International legal personality
The key to autonomy
in The law of international organisations (third edition)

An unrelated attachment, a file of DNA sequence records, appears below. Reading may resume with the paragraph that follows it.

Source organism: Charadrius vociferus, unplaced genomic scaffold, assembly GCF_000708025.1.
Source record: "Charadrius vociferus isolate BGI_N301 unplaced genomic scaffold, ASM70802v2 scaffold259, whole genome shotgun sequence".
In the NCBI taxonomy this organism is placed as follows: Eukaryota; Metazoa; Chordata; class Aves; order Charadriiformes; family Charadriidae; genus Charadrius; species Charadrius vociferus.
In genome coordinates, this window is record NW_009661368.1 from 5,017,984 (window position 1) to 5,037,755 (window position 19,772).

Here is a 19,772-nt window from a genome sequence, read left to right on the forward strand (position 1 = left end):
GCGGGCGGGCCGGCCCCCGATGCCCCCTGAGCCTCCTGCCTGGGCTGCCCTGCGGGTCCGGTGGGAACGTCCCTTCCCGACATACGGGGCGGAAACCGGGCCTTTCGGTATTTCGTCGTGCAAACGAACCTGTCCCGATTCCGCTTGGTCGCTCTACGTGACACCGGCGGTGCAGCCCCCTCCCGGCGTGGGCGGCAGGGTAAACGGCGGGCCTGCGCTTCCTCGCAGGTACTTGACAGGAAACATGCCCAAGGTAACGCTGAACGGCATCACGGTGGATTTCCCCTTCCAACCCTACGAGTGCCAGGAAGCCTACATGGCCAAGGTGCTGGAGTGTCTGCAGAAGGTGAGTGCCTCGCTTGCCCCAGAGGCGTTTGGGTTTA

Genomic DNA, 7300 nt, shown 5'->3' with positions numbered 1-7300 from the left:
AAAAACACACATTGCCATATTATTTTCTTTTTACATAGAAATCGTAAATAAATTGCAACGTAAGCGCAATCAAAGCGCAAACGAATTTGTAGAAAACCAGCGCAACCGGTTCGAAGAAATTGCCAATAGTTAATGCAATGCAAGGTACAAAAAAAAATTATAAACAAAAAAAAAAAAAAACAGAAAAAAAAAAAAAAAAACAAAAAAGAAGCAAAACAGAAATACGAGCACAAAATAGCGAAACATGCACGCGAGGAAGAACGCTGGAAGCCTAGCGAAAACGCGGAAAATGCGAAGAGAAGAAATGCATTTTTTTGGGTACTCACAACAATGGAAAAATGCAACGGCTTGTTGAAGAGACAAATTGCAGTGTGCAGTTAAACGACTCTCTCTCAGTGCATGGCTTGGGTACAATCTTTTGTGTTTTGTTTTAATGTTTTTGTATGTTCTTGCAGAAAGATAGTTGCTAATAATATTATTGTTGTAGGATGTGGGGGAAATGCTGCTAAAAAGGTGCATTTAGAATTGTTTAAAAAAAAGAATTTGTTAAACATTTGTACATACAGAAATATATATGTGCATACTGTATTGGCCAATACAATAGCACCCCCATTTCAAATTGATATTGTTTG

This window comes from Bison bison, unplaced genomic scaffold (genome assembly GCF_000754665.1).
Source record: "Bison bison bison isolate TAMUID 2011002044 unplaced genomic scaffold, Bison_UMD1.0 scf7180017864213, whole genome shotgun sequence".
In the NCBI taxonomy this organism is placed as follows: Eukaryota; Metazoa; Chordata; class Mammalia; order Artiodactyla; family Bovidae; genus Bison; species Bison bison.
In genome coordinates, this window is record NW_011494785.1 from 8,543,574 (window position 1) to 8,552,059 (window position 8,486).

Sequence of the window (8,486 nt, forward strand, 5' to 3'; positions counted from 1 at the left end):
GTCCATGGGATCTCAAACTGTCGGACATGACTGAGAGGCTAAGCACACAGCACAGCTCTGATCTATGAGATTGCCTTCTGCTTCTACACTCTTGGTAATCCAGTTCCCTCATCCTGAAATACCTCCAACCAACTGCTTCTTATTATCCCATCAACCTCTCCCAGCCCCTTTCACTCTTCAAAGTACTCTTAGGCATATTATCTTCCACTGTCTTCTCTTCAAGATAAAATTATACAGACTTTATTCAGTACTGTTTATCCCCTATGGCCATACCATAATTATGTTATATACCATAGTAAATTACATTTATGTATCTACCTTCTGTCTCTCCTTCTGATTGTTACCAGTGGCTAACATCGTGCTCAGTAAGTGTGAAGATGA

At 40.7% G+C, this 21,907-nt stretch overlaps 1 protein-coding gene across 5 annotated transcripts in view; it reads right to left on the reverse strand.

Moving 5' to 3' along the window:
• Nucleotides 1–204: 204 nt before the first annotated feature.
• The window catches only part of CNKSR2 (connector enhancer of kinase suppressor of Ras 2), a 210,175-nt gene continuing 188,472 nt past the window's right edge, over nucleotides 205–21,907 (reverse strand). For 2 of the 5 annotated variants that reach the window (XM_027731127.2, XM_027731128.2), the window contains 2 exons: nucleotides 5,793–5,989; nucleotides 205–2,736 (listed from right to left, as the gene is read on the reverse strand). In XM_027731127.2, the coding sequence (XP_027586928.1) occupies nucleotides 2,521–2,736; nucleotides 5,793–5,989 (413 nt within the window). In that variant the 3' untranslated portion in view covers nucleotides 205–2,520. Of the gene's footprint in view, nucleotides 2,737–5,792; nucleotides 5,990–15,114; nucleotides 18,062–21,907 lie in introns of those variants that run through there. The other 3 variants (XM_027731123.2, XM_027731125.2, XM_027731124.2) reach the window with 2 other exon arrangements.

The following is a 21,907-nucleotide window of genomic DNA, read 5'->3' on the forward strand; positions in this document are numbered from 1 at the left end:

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This chapter addresses the legal construction that helps to answer the question of how the UN and inter-governmental organisations (IGOs) are separate and autonomous i.e. independent of member states, when member states have created IGOs and sit and vote in their organs. It reminds the reader about the possibility of creation of separate, abstract legal entities, such as clubs, societies, corporations, and states. In international law there needs to be an assessment of whether IGOs are legal subjects of the international legal order, thereby having international legal personality, separate from the states. The chapter presents the International Court's advisory opinion in the Reparations case, which was in favour of the UN possessing international legal personality, with the concomitant right to bring claims against states.


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